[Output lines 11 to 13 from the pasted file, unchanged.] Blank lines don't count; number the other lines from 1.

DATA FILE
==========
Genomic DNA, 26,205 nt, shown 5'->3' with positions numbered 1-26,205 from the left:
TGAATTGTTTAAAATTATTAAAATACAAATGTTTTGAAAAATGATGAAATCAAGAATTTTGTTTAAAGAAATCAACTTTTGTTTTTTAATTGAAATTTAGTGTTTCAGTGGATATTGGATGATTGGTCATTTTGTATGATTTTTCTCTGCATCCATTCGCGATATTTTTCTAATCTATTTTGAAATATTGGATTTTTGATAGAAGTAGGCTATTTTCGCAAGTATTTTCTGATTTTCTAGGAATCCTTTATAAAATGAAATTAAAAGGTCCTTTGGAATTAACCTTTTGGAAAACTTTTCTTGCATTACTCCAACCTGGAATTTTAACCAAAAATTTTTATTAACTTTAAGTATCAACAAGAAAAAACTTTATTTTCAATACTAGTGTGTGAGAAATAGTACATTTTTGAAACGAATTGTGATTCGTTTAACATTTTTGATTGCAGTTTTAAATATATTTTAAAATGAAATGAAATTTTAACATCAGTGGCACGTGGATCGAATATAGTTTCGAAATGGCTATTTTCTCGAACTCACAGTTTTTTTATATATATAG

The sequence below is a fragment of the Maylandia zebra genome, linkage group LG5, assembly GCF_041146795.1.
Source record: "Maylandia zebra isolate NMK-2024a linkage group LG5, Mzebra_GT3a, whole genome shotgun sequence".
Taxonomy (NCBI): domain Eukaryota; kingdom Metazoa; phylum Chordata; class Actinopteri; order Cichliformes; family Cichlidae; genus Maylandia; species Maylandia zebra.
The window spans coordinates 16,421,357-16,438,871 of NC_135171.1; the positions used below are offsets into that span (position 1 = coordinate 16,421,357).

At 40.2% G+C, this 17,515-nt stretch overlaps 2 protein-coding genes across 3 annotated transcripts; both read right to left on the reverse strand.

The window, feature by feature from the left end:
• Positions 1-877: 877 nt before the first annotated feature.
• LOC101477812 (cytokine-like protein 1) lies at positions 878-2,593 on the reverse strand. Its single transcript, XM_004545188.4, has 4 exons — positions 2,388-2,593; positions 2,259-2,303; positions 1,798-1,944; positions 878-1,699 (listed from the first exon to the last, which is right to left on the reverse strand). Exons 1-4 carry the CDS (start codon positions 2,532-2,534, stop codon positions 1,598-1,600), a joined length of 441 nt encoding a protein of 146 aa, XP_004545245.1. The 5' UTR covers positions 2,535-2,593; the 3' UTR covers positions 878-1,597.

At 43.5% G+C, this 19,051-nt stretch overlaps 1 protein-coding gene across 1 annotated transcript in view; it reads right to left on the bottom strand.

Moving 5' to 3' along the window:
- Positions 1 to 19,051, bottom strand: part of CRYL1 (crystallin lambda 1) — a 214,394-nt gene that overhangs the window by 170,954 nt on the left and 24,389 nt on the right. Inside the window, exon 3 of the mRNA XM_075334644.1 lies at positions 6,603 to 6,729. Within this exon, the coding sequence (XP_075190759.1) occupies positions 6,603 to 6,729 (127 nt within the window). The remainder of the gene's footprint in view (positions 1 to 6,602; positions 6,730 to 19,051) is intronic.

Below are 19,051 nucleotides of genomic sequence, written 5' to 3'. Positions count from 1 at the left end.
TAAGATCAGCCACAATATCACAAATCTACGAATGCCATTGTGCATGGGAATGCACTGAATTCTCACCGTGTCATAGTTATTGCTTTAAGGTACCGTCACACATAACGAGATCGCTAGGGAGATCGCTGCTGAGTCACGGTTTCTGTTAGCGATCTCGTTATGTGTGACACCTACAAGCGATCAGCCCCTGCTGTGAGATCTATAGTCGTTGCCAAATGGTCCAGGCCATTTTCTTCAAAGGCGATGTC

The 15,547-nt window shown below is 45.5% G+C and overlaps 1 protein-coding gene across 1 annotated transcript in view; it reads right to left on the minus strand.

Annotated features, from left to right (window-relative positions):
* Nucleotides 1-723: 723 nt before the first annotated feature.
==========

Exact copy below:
At 43.5% G+C, this 19,051-nt stretch overlaps 1 protein-coding gene across 1 annotated transcript in view; it reads right to left on the bottom strand.

Moving 5' to 3' along the window:
- Positions 1 to 19,051, bottom strand: part of CRYL1 (crystallin lambda 1) — a 214,394-nt gene that overhangs the window by 170,954 nt on the left and 24,389 nt on the right. Inside the window, exon 3 of the mRNA XM_075334644.1 lies at positions 6,603 to 6,729. Within this exon, the coding sequence (XP_075190759.1) occupies positions 6,603 to 6,729 (127 nt within the window). The remainder of the gene's footprint in view (positions 1 to 6,602; positions 6,730 to 19,051) is intronic.